August 9, 2022

People Column


Leah Finnegan, the Stan Swinton Scholarship winner in 2010, has been hired by Bustle Digital Group as editor in chief for the relaunch of Gawker. Most recently Leah, a former Gawker editor, was executive editor at BDG’s Outline until its sudden shuttering in April 2020. She was once a staff editor at the mobile Opinion team at The New York Times. On hiatus from HuffPo in the spring of 2011, Finnegan went to Cairo on a OPC Foundation fellowship to cover the Arab Spring for The Associated Press.

Meg Bernhard, the 2020 Flora Lewis Fellowship winner, wrote an article published in The New Yorker on April 11 about significant challenges in shipping the body of a college athlete who died in upstate New York and his final 9,000-mile trip back to be buried in New Caledonia. She wrote about the knotty bureaucracy of sending bodies across borders, which requires “a combination of notarizations, translated apostilles, health-department authorizations, burial permits, letters that certify bodies do not carry infectious diseases, and other official sign-offs.” Even after some countries opened their borders, Bernhard wrote, officials were hesitant to accept bodies from the U.S. because of its high rate of COVID-19 infection.

Claire Parker, the Stan Swinton Fellowship winner in 2019, is returning to The Washington Post’s foreign desk as editor of Today’s WorldView. In addition to her editing responsibilities, she will cover international news from DC. Parker had an OPC Foundation fellowship with The Associated Press bureau in Paris.


OPC Governor Derek Kravitz, who works on FOIA and data journalism projects at Columbia University’s Brown Institute for Media Innovation in New York, was named one of 28 recipients in the latest round of grants from the Fund for Investigative Journalism (FIJ). Grant recipients do not reveal the nature of the stories they are working on until after publication. Separately, Kravitz and the Documenting COVID-19 team at The Detroit Free Press have been rolling out findings from months of research about how the U.K. variant has ravaged Michigan over the last few months.

OPC Past President Allan Dodds Frank wrote about the life and misdeeds of Bernie Madoff for The Daily Beast following the notorious fraudster’s death in a North Carolina prison on April 14 at the age of 82. He chronicled how Madoff built trust among wealthy Wall Street investors and ultimately carried out the largest Ponzi scheme ever prosecuted. Dodds Frank quoted Madoff’s former defense lawyer, Ira Sorkin, who also served as a federal prosecutor and a Securities and Exchange Commission regional enforcement chief, as saying that Madoff should have seen warning signs much earlier and would have stopped the scheme sooner.

On April 12, Reuters announced that Alessandra Galloni, winner of the Malcolm Forbes Award in 2003 who later served as awards judge, will be the news service’s next editor-in-chief. Galloni previously served as global managing editor at Reuters. According to a Reuters news release, she will “oversee all editorial functions for the newsroom and its 2500 journalists in 200 locations around the world,” and will become the first female editor-in-chief in Reuters in the news service’s 170-year history.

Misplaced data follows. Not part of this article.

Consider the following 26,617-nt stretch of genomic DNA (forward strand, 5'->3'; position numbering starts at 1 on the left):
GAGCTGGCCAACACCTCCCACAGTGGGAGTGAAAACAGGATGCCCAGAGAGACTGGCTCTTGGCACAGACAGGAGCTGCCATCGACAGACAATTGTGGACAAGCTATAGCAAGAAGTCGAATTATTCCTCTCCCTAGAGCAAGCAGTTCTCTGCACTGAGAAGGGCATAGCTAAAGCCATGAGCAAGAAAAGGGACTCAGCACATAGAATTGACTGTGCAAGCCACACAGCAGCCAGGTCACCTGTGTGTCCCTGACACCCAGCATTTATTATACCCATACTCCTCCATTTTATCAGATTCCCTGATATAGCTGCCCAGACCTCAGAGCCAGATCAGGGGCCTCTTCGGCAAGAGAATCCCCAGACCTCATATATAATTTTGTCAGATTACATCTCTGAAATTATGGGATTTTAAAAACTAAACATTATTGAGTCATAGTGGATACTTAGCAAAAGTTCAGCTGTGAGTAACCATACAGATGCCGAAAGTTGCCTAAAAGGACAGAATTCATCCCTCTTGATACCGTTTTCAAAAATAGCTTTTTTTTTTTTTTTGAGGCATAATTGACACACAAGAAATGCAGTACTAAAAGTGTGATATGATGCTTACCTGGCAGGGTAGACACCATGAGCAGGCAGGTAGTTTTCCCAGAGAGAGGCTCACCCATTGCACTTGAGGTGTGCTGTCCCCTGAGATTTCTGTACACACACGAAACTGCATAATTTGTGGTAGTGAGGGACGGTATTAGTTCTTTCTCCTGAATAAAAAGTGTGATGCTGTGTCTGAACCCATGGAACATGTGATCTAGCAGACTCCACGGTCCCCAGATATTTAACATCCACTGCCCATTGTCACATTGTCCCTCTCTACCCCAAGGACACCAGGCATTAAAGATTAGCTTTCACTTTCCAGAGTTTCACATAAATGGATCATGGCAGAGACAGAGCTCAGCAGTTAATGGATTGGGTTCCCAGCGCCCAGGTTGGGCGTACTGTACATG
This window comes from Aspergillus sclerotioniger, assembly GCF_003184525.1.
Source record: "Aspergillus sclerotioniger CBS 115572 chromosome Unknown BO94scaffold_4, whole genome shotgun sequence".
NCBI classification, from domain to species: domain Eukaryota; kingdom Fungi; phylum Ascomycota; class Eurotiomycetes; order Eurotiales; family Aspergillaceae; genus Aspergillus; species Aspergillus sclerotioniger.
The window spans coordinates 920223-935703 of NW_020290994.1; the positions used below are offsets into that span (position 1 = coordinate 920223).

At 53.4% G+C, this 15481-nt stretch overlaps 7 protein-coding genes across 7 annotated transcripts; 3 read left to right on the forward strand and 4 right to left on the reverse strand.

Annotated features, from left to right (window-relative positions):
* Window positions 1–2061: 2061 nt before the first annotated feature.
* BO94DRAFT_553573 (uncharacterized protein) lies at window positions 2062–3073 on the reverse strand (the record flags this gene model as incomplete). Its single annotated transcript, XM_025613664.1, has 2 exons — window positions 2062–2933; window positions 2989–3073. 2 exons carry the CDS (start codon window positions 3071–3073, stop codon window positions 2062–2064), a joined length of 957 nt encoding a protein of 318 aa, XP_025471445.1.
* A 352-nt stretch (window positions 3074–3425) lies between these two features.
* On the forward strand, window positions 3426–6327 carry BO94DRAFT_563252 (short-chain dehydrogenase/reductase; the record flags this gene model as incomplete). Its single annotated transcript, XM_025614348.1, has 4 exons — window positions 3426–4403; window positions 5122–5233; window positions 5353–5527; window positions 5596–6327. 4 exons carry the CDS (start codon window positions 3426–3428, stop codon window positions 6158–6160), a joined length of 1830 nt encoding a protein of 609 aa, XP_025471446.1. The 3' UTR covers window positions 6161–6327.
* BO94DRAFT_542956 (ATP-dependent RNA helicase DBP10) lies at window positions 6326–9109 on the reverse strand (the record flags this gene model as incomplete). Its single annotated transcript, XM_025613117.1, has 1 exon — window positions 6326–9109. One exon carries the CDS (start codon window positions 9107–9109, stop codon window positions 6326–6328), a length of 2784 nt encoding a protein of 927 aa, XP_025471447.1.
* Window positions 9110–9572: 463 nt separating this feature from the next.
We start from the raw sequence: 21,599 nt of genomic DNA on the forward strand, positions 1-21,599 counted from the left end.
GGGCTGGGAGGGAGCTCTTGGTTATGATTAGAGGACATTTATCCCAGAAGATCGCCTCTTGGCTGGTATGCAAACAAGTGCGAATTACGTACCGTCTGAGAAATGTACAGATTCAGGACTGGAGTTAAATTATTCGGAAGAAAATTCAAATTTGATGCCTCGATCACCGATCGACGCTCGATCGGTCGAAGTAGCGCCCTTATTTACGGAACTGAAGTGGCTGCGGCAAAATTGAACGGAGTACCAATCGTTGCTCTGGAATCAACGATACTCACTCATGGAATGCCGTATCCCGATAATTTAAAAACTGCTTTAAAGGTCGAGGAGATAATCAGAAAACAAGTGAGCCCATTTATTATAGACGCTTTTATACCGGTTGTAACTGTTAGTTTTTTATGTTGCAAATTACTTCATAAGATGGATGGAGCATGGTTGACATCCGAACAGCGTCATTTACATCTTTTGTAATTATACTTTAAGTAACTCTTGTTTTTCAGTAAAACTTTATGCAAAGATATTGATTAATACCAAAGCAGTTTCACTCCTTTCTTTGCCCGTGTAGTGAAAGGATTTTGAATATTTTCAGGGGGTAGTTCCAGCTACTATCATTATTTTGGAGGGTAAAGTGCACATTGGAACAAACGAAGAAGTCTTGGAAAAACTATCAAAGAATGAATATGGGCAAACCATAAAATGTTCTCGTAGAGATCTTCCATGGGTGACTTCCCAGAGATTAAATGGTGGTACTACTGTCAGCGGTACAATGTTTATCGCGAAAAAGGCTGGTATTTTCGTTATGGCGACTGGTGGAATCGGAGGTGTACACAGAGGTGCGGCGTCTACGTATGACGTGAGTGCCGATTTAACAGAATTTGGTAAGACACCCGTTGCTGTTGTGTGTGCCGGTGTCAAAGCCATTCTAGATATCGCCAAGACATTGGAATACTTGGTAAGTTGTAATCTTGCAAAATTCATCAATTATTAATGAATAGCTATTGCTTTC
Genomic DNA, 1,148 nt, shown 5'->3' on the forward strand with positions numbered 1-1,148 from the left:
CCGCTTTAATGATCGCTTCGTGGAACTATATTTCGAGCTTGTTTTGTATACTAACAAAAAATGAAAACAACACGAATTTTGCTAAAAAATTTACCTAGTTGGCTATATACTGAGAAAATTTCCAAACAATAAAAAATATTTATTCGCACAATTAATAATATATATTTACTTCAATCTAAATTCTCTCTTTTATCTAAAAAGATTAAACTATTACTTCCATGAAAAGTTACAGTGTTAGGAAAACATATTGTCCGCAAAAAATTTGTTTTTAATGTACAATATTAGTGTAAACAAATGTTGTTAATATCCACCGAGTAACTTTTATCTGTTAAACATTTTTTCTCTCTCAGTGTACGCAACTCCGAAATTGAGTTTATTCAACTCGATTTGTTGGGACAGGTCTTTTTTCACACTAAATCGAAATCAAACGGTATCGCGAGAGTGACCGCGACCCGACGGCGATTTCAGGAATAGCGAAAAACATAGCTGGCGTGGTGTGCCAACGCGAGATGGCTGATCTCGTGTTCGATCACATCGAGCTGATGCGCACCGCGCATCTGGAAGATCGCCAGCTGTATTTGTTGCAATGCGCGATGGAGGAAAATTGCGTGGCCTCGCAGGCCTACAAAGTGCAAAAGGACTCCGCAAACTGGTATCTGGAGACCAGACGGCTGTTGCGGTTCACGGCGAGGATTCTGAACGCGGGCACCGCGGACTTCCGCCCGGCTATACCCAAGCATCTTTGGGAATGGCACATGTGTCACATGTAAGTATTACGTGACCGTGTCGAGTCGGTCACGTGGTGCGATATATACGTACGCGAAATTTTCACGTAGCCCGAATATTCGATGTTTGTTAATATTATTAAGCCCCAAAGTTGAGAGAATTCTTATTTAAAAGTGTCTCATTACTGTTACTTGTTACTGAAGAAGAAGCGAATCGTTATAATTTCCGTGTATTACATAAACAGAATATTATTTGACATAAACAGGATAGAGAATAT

OPC Past President David Andelman is slated to speak at a virtual event hosted by the Harvard Club of the United Kingdom on April 28 about his book, Red Line in the Sand. The book examines physical, military and diplomatic boundaries nations and opponents have established across the world. The moderator will be former BBC journalist Richard Howells, who currently works as a lecturer, author and broadcaster. The OPC held an event to discuss Andelman’s book in January with OPC member Deborah Amos. Andelman released a companion podcast to the book that is available on Spotify and other podcatchers.

OPC member Robert Nickelsberg spoke and showed his photographs at a virtual event on April 17 hosted by the Explorers Club Washington Group. He discussed his experiences as a photographer covering the civil war in El Salvador from 1981 to1984 for TIME magazine and working in Afghanistan for three decades. Nickelsberg’s book, Afghanistan – A Distant War, received the 2013 Olivier Rebbot Award. His latest book, Afghanistan’s Heritage: Restoring Spirit and Stone, done in conjunction with the U.S. Department of State, was published in English and Dari in May 2018 and will soon be published in Pashto. He was an Explorers Club fellow in 2015.

Filming has started on the Netflix adaptation of OPC member Charles Graeber’s book, The Good Nurse. An April 17 article on the “What’s on Netllix” site reported that BAFTA-nominated Danish writer-director Tobias Lindholm will direct the film, with a script written by Krysty Wilson-Cairns, who was nominated for an Oscar for her screenplay on 1917. Graeber’s 2013 book, titled The Good Nurse: A True Story of Medicine, Madness, and Murder, chronicles the true story of Charles Cullen, a serial killer suspected of murdering up to 400 patients during his 16-year career as a nurse.

Aryana Noroozi, a photojournalist and OPC member, had several photographs accompany a story for an April 4 story in the San Diego Union-Tribune about added challenges that displaced people in a Somali community faced as a result of the pandemic. Noroozi photographed families for the piece by Kate Morrissey, which followed Somali residents in San Diego struggling to secure affordable housing, employment and education and facing language barriers that were magnified during lockdown.